There are many articles comparing traditional hard disks to SSD drives, and the conclusion to be drawn is quite clear, that SSD drives are superior. However, is the picture really that cut and dried?
A major factor in choosing the right drive in the correct situation, largely ignored is what happens if data recovery is required. This should be considered alongside the other factors which determine the correct solution.
Advantages of SSD drives and Hard Drives
The main advantages of SSD drives are the increased speed and the lack of moving parts, so impact damage is much less likely to occur, especially in laptop computers. The lack of moving parts also means that SSD drives make almost no noise, and also consume much less power. There are also many great claims about the reliability of SSD drives.
Traditional Hard Drives however do have a major advantage when it comes to available capacity and the cost per gigabyte. As of March 2015 hard disk drives are available up to a capacity of 8TB, whereas a SSD’s over 1TB are prohibitively expensive.
When to Choose SSD or Hard Drive
The perceived wisdom is that an SSD is the best choice when it comes to the boot drive, containing the operating system, and the installed applications. This will give improved boot speed, and application start up. It is thought that most computer systems will be replaced through obsolescence before a failure of the SSD drive occurs.
For storing data, especially those collecting large quantities of multimedia files, photos, videos and music, a traditional hard disk drive makes more sense. This is usually only based upon the cost per gigabyte, but data recovery becomes an issue, as drives containing data files, are often moved from one machine to another, so have an increased operational lifespan.
Most SSD drives use NAND flash memory to store the data, but only a finite number of read/write accesses can be made to a memory cell before a failure will occur, although the TRIM command is used to optimise this. Large scale editing of photos and videos can lead an excessive amount of file access, which could lead to the very fast failure of an SSD drive, so the type of activity should also be taken into account.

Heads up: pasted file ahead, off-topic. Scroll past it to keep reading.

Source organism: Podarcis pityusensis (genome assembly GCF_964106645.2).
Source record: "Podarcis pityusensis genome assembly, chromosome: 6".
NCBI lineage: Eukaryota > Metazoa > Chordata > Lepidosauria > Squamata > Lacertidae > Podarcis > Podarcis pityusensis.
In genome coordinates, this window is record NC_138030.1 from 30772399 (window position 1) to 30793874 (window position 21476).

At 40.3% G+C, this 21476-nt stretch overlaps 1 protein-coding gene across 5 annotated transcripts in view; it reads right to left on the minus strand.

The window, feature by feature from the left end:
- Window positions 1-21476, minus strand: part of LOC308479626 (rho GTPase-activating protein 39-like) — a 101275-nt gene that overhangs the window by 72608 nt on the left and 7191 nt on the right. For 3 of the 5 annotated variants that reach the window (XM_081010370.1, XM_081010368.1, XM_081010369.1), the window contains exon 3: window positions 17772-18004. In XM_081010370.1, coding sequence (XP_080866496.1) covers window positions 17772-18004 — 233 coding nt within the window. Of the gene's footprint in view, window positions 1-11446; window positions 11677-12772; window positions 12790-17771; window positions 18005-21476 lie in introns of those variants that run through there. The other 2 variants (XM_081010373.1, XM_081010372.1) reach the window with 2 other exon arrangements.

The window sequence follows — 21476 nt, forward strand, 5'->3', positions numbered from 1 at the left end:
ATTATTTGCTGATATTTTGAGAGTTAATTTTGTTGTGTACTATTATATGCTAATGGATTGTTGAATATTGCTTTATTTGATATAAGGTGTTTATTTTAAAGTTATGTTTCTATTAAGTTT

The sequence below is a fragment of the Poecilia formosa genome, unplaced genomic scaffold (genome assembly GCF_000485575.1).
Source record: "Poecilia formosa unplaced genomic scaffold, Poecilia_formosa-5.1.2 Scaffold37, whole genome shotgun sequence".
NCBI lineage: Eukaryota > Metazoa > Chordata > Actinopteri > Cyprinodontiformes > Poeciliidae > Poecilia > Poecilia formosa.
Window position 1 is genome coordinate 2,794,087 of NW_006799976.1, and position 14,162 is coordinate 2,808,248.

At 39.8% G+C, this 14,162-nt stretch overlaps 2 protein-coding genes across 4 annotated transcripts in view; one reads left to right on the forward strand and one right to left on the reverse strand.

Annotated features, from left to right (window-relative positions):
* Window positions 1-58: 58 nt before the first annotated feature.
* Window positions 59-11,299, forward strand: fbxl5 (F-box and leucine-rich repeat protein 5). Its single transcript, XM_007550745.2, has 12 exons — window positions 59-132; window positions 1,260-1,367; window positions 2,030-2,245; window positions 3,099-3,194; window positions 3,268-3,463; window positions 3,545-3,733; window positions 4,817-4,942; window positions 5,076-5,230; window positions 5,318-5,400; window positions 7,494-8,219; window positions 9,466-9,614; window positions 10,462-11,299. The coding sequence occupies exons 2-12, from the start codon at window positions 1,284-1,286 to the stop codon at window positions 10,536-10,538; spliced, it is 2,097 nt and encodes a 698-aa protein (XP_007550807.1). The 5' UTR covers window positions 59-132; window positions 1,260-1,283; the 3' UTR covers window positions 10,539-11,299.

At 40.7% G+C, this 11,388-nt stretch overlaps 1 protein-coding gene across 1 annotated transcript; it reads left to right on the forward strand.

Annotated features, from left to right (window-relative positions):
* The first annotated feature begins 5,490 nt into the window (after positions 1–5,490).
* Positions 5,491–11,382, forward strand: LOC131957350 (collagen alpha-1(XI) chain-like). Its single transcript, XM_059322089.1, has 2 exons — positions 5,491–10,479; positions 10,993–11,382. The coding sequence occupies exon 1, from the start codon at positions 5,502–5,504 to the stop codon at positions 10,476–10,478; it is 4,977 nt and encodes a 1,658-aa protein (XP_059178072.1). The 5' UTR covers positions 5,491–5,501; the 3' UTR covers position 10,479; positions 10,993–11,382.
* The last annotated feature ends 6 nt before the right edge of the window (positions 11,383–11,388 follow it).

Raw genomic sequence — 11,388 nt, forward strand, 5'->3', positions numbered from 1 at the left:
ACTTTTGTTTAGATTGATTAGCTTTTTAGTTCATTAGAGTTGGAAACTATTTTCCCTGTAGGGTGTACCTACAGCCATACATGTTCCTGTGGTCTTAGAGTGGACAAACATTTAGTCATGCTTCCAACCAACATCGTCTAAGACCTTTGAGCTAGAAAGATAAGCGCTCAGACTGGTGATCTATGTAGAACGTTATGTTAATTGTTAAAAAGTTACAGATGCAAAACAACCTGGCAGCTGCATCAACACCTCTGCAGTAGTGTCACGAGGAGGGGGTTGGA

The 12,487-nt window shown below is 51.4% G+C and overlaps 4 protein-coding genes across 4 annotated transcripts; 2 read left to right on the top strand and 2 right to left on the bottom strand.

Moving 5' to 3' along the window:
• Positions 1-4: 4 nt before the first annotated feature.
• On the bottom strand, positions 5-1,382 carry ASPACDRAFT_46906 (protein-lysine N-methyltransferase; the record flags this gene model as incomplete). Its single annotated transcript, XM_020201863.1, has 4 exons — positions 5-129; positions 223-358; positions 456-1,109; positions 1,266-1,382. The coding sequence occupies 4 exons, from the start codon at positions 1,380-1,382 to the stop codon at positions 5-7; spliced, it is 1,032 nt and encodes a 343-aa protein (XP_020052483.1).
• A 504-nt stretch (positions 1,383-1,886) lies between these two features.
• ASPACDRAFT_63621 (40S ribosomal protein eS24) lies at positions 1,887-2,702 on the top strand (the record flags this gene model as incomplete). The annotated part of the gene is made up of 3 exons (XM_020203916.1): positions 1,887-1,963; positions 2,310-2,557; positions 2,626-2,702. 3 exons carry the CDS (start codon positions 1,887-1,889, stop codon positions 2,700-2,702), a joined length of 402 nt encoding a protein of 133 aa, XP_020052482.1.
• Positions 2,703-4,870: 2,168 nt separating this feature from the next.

Data Recovery Implications
It is important to understand that the data stored in an SSD is usually interleaved across the memory chips. SSD data recovery following a failure is a complex process, requiring direct access to the memory chips, in order to access the data, which must then be de-interleaved. SSD technology is still developing, making the architecture and implementation a moving target for data recovery.
At this point in time the success rate for SSD data recovery is considerably lower than that for hard drive recovery. Hard drive technology is now a mature and stable technology, and although advances are still being made, the techniques used during the data recovery process remain almost identical to those perfected decade or more ago.
While placing the operating system and applications on an SSD drive is good practice, DiskEng recommend still using traditional hard disk drives to store your user data. It is often the case, that when you buy a new machine, the drives containing your data will be physically transferred to the new computer, so the long term safety of your files is still best served by entrusting it to traditional hard disk drives.